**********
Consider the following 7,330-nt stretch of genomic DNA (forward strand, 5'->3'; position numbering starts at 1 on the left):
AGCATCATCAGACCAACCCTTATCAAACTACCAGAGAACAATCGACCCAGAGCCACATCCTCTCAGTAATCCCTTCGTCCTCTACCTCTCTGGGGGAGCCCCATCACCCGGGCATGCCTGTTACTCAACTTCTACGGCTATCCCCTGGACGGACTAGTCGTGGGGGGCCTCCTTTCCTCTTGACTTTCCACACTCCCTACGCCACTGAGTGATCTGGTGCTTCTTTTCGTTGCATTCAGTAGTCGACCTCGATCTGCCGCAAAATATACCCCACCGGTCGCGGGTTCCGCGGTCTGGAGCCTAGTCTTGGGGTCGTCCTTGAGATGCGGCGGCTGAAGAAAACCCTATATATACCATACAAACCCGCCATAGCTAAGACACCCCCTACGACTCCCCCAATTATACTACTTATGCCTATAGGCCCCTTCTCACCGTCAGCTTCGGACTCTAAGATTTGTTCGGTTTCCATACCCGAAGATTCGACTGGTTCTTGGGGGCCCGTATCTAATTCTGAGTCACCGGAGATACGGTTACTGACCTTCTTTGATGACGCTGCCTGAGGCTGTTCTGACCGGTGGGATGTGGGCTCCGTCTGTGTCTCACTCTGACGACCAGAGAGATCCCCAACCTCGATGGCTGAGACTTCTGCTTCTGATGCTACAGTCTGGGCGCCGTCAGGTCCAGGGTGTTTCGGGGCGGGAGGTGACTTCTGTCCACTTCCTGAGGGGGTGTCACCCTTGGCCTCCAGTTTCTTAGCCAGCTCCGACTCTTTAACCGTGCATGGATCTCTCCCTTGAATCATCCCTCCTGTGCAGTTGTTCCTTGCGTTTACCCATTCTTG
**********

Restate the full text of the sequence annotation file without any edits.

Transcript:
Consider the following 7,330-nt stretch of genomic DNA (forward strand, 5'->3'; position numbering starts at 1 on the left):
AGCATCATCAGACCAACCCTTATCAAACTACCAGAGAACAATCGACCCAGAGCCACATCCTCTCAGTAATCCCTTCGTCCTCTACCTCTCTGGGGGAGCCCCATCACCCGGGCATGCCTGTTACTCAACTTCTACGGCTATCCCCTGGACGGACTAGTCGTGGGGGGCCTCCTTTCCTCTTGACTTTCCACACTCCCTACGCCACTGAGTGATCTGGTGCTTCTTTTCGTTGCATTCAGTAGTCGACCTCGATCTGCCGCAAAATATACCCCACCGGTCGCGGGTTCCGCGGTCTGGAGCCTAGTCTTGGGGTCGTCCTTGAGATGCGGCGGCTGAAGAAAACCCTATATATACCATACAAACCCGCCATAGCTAAGACACCCCCTACGACTCCCCCAATTATACTACTTATGCCTATAGGCCCCTTCTCACCGTCAGCTTCGGACTCTAAGATTTGTTCGGTTTCCATACCCGAAGATTCGACTGGTTCTTGGGGGCCCGTATCTAATTCTGAGTCACCGGAGATACGGTTACTGACCTTCTTTGATGACGCTGCCTGAGGCTGTTCTGACCGGTGGGATGTGGGCTCCGTCTGTGTCTCACTCTGACGACCAGAGAGATCCCCAACCTCGATGGCTGAGACTTCTGCTTCTGATGCTACAGTCTGGGCGCCGTCAGGTCCAGGGTGTTTCGGGGCGGGAGGTGACTTCTGTCCACTTCCTGAGGGGGTGTCACCCTTGGCCTCCAGTTTCTTAGCCAGCTCCGACTCTTTAACCGTGCATGGATCTCTCCCTTGAATCATCCCTCCTGTGCAGTTGTTCCTTGCGTTTACCCATTCTTG